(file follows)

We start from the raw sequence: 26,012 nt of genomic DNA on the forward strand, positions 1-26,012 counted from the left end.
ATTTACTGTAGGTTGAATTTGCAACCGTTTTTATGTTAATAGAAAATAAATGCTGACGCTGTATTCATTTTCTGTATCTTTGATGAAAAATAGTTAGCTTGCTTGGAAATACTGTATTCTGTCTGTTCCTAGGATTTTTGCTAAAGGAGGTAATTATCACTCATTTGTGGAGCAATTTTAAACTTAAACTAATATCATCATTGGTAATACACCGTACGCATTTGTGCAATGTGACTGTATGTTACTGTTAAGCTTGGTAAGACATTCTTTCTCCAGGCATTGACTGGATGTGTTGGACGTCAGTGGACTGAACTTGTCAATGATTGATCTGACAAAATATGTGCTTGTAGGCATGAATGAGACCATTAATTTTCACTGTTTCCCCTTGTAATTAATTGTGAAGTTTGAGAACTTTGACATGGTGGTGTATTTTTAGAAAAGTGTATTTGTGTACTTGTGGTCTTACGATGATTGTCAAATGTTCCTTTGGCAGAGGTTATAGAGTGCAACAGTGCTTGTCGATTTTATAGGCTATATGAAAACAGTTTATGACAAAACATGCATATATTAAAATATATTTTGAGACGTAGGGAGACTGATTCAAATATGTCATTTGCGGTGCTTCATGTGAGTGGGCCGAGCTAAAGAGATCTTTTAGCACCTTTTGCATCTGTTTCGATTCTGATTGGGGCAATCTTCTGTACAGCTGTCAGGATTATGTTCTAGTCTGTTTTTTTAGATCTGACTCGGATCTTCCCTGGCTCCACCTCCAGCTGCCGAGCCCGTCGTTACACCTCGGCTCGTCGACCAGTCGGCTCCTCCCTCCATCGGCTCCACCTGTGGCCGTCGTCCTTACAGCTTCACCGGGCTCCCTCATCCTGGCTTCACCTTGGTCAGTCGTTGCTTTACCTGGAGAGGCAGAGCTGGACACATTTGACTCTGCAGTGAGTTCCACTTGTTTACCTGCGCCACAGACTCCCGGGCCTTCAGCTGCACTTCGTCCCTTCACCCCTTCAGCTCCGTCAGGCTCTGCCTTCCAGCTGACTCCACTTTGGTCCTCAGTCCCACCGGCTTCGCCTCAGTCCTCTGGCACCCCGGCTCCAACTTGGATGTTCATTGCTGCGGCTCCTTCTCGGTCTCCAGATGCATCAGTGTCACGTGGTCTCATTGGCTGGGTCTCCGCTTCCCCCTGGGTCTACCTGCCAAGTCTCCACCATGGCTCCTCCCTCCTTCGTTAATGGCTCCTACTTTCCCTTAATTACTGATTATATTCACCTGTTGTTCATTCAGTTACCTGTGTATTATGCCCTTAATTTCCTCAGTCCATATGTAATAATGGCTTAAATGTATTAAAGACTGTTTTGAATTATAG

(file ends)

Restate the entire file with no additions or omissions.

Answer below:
We start from the raw sequence: 26,012 nt of genomic DNA on the forward strand, positions 1-26,012 counted from the left end.
ATTTACTGTAGGTTGAATTTGCAACCGTTTTTATGTTAATAGAAAATAAATGCTGACGCTGTATTCATTTTCTGTATCTTTGATGAAAAATAGTTAGCTTGCTTGGAAATACTGTATTCTGTCTGTTCCTAGGATTTTTGCTAAAGGAGGTAATTATCACTCATTTGTGGAGCAATTTTAAACTTAAACTAATATCATCATTGGTAATACACCGTACGCATTTGTGCAATGTGACTGTATGTTACTGTTAAGCTTGGTAAGACATTCTTTCTCCAGGCATTGACTGGATGTGTTGGACGTCAGTGGACTGAACTTGTCAATGATTGATCTGACAAAATATGTGCTTGTAGGCATGAATGAGACCATTAATTTTCACTGTTTCCCCTTGTAATTAATTGTGAAGTTTGAGAACTTTGACATGGTGGTGTATTTTTAGAAAAGTGTATTTGTGTACTTGTGGTCTTACGATGATTGTCAAATGTTCCTTTGGCAGAGGTTATAGAGTGCAACAGTGCTTGTCGATTTTATAGGCTATATGAAAACAGTTTATGACAAAACATGCATATATTAAAATATATTTTGAGACGTAGGGAGACTGATTCAAATATGTCATTTGCGGTGCTTCATGTGAGTGGGCCGAGCTAAAGAGATCTTTTAGCACCTTTTGCATCTGTTTCGATTCTGATTGGGGCAATCTTCTGTACAGCTGTCAGGATTATGTTCTAGTCTGTTTTTTTAGATCTGACTCGGATCTTCCCTGGCTCCACCTCCAGCTGCCGAGCCCGTCGTTACACCTCGGCTCGTCGACCAGTCGGCTCCTCCCTCCATCGGCTCCACCTGTGGCCGTCGTCCTTACAGCTTCACCGGGCTCCCTCATCCTGGCTTCACCTTGGTCAGTCGTTGCTTTACCTGGAGAGGCAGAGCTGGACACATTTGACTCTGCAGTGAGTTCCACTTGTTTACCTGCGCCACAGACTCCCGGGCCTTCAGCTGCACTTCGTCCCTTCACCCCTTCAGCTCCGTCAGGCTCTGCCTTCCAGCTGACTCCACTTTGGTCCTCAGTCCCACCGGCTTCGCCTCAGTCCTCTGGCACCCCGGCTCCAACTTGGATGTTCATTGCTGCGGCTCCTTCTCGGTCTCCAGATGCATCAGTGTCACGTGGTCTCATTGGCTGGGTCTCCGCTTCCCCCTGGGTCTACCTGCCAAGTCTCCACCATGGCTCCTCCCTCCTTCGTTAATGGCTCCTACTTTCCCTTAATTACTGATTATATTCACCTGTTGTTCATTCAGTTACCTGTGTATTATGCCCTTAATTTCCTCAGTCCATATGTAATAATGGCTTAAATGTATTAAAGACTGTTTTGAATTATAG